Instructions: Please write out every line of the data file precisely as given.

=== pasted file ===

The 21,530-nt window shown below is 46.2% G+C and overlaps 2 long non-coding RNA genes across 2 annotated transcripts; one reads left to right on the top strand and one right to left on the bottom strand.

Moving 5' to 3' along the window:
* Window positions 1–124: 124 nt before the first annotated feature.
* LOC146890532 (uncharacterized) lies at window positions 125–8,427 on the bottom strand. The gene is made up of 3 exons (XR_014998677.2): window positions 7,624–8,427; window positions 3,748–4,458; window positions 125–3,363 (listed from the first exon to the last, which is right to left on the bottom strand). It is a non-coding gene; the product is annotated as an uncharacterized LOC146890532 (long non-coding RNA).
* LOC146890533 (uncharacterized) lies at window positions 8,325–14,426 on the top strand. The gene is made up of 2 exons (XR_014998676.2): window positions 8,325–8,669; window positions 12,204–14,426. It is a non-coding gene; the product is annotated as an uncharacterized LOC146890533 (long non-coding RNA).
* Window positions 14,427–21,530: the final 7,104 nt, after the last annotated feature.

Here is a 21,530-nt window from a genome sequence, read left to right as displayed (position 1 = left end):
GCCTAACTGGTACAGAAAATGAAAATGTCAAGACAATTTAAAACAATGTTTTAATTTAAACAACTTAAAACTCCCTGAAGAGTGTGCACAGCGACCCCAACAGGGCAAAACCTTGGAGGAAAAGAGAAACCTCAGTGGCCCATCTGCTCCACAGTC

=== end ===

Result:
The 21,530-nt window shown below is 46.2% G+C and overlaps 2 long non-coding RNA genes across 2 annotated transcripts; one reads left to right on the top strand and one right to left on the bottom strand.

Moving 5' to 3' along the window:
* Window positions 1–124: 124 nt before the first annotated feature.
* LOC146890532 (uncharacterized) lies at window positions 125–8,427 on the bottom strand. The gene is made up of 3 exons (XR_014998677.2): window positions 7,624–8,427; window positions 3,748–4,458; window positions 125–3,363 (listed from the first exon to the last, which is right to left on the bottom strand). It is a non-coding gene; the product is annotated as an uncharacterized LOC146890532 (long non-coding RNA).
* LOC146890533 (uncharacterized) lies at window positions 8,325–14,426 on the top strand. The gene is made up of 2 exons (XR_014998676.2): window positions 8,325–8,669; window positions 12,204–14,426. It is a non-coding gene; the product is annotated as an uncharacterized LOC146890533 (long non-coding RNA).
* Window positions 14,427–21,530: the final 7,104 nt, after the last annotated feature.

Here is a 21,530-nt window from a genome sequence, read left to right as displayed (position 1 = left end):
GCCTAACTGGTACAGAAAATGAAAATGTCAAGACAATTTAAAACAATGTTTTAATTTAAACAACTTAAAACTCCCTGAAGAGTGTGCACAGCGACCCCAACAGGGCAAAACCTTGGAGGAAAAGAGAAACCTCAGTGGCCCATCTGCTCCACAGTC